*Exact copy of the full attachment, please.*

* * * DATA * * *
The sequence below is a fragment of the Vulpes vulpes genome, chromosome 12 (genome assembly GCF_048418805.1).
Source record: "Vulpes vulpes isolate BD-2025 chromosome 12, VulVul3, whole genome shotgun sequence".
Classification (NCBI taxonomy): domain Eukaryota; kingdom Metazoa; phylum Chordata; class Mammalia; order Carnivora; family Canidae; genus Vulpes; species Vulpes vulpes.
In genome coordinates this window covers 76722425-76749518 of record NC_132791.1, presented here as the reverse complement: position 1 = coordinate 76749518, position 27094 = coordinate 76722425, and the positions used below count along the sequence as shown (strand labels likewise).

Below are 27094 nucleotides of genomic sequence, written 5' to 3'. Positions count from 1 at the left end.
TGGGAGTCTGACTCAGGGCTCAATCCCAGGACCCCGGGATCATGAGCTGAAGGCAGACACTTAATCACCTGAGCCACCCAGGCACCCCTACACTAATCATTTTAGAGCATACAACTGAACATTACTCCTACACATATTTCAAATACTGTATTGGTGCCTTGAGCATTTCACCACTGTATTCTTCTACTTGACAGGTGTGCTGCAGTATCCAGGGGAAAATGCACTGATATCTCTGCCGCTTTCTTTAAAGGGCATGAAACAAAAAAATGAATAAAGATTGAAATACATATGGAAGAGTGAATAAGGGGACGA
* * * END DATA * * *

The sequence below is a fragment of the Vulpes vulpes genome, chromosome 12 (genome assembly GCF_048418805.1).
Source record: "Vulpes vulpes isolate BD-2025 chromosome 12, VulVul3, whole genome shotgun sequence".
Classification (NCBI taxonomy): domain Eukaryota; kingdom Metazoa; phylum Chordata; class Mammalia; order Carnivora; family Canidae; genus Vulpes; species Vulpes vulpes.
In genome coordinates this window covers 76722425-76749518 of record NC_132791.1, presented here as the reverse complement: position 1 = coordinate 76749518, position 27094 = coordinate 76722425, and the positions used below count along the sequence as shown (strand labels likewise).

Below are 27094 nucleotides of genomic sequence, written 5' to 3'. Positions count from 1 at the left end.
TGGGAGTCTGACTCAGGGCTCAATCCCAGGACCCCGGGATCATGAGCTGAAGGCAGACACTTAATCACCTGAGCCACCCAGGCACCCCTACACTAATCATTTTAGAGCATACAACTGAACATTACTCCTACACATATTTCAAATACTGTATTGGTGCCTTGAGCATTTCACCACTGTATTCTTCTACTTGACAGGTGTGCTGCAGTATCCAGGGGAAAATGCACTGATATCTCTGCCGCTTTCTTTAAAGGGCATGAAACAAAAAAATGAATAAAGATTGAAATACATATGGAAGAGTGAATAAGGGGACGA